Secretary of State John Kerry admitted Thursday that the NSA's surveillance programs have gone "too far" -- so much so that actions were occurring without knowledge from the Obama administration.
Speaking via a video conference in London, Kerry acknowledged that reviews and changes were in order for the much-maligned agency.
"The president and I have learned of some things that have been happening in many ways on an automatic pilot, because the technology is there and the ability is there," he said, according to the Guardian.
Kerry's "on autopilot" comment comes amid a week of reports of the U.S. denying or scaling back spying on several world entities. On Tuesday, Reuters learned that President Barack Obama recently ordered the NSA to stop monitoring United Nations headquarters, citing an anonymous U.S. official. On Thursday, a similar Reuters report emerged on Obama curbing spying on the International Monetary Fund and World Bank headquarters.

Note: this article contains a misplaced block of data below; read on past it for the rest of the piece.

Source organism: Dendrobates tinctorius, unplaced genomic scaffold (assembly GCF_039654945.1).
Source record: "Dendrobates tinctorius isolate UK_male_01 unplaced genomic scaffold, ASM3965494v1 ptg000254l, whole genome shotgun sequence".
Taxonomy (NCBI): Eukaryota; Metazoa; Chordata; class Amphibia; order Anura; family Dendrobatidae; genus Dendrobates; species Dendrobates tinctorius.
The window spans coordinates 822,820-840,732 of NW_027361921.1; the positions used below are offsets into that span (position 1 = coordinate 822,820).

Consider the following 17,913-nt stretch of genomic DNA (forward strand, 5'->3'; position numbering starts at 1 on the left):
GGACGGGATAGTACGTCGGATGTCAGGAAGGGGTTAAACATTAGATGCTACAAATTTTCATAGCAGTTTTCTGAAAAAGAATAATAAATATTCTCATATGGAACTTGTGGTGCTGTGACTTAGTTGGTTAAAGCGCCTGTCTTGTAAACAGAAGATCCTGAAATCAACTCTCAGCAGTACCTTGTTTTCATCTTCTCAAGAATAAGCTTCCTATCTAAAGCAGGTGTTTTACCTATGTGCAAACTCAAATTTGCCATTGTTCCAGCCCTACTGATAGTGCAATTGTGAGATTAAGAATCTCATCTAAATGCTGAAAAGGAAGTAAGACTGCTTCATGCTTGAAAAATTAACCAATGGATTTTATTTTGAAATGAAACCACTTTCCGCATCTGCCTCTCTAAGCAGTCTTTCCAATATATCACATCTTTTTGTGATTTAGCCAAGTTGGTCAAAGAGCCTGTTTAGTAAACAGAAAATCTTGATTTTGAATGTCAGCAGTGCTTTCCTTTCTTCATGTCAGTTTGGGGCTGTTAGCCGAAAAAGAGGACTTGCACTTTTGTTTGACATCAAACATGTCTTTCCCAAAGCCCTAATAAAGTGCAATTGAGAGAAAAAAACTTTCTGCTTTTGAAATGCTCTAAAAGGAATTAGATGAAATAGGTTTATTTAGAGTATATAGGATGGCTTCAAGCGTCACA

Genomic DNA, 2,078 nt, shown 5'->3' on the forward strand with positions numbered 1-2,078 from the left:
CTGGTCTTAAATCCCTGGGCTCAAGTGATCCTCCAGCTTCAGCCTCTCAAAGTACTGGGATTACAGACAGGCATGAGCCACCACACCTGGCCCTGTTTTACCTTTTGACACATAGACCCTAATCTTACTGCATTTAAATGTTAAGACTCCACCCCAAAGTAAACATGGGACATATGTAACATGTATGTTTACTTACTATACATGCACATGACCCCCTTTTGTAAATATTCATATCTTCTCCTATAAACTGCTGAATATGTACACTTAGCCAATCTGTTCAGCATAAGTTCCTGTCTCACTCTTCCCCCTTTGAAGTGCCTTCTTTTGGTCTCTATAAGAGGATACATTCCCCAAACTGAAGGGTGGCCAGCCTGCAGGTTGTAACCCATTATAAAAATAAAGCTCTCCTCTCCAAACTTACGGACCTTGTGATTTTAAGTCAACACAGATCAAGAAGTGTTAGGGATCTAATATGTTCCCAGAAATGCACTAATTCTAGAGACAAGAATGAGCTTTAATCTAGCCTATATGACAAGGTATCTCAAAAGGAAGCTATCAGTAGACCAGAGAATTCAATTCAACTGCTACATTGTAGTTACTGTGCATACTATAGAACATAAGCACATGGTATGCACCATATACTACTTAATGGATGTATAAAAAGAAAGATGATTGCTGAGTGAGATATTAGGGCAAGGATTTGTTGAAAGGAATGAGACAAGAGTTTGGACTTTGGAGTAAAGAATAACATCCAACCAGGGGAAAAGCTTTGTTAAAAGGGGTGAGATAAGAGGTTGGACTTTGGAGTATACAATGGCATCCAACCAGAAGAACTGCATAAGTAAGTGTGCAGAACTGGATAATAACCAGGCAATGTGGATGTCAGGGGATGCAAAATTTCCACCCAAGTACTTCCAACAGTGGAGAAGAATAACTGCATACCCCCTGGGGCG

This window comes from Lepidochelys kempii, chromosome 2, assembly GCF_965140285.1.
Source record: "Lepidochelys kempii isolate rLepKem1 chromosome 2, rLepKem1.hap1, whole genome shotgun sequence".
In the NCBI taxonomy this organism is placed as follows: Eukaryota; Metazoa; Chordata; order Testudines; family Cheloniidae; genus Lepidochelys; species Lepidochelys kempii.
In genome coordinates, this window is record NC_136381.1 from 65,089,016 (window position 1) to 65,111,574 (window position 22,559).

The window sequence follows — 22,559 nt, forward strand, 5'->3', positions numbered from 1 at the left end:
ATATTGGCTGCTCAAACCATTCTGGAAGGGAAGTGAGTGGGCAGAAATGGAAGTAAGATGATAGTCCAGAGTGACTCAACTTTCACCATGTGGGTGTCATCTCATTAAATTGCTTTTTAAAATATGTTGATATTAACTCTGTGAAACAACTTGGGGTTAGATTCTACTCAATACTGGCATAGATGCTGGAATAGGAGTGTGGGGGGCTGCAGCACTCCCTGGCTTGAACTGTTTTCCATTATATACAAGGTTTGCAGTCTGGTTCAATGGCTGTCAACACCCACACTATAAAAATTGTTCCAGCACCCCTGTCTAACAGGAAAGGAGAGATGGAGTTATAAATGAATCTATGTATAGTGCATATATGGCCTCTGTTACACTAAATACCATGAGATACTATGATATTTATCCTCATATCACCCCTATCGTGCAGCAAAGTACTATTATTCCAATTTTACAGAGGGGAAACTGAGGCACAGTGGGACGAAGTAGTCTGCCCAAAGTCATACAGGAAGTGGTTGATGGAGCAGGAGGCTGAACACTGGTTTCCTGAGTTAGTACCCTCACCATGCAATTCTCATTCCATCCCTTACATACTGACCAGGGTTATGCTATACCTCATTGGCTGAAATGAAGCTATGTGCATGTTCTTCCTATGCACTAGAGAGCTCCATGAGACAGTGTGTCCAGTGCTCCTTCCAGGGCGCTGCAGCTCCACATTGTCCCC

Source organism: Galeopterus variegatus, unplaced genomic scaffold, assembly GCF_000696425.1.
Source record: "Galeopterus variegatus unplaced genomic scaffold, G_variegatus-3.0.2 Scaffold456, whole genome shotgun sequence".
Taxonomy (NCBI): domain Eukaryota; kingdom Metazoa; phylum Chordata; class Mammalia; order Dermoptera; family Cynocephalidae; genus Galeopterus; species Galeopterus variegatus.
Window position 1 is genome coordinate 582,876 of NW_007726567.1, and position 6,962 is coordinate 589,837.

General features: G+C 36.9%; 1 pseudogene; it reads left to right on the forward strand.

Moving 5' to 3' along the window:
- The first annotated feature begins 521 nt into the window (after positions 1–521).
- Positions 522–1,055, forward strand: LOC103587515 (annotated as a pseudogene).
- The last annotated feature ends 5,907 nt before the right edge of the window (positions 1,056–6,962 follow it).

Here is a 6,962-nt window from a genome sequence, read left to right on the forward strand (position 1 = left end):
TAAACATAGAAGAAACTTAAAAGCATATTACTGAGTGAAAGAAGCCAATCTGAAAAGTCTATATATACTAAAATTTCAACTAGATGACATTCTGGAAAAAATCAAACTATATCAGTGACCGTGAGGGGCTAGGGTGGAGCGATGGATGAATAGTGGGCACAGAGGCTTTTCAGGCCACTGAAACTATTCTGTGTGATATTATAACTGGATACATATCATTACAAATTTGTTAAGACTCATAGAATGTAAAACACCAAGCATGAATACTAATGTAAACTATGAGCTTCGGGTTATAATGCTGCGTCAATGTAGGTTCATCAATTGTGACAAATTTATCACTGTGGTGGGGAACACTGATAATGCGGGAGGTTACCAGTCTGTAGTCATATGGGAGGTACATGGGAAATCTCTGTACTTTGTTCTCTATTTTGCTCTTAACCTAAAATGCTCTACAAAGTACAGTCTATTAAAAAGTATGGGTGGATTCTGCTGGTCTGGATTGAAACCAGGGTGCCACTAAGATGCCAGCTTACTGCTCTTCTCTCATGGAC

Beginning this weekend, Kerry will embark upon a nine-day trip to parts of Europe and the Middle East, where he will look to play damage control on several key issues outside of NSA surveillance -- including the crisis in Syria, nuclear negotiations with Iran and aid to Egypt.
"The secretary overall believes that rolling up his sleeves and having personal diplomacy is the way that we should continue to approach either issues we work together on, global challenges, or issues where there may be concerns as it relates to the intel-gathering reports," spokeswoman Jen Psaki told the Associated Press.
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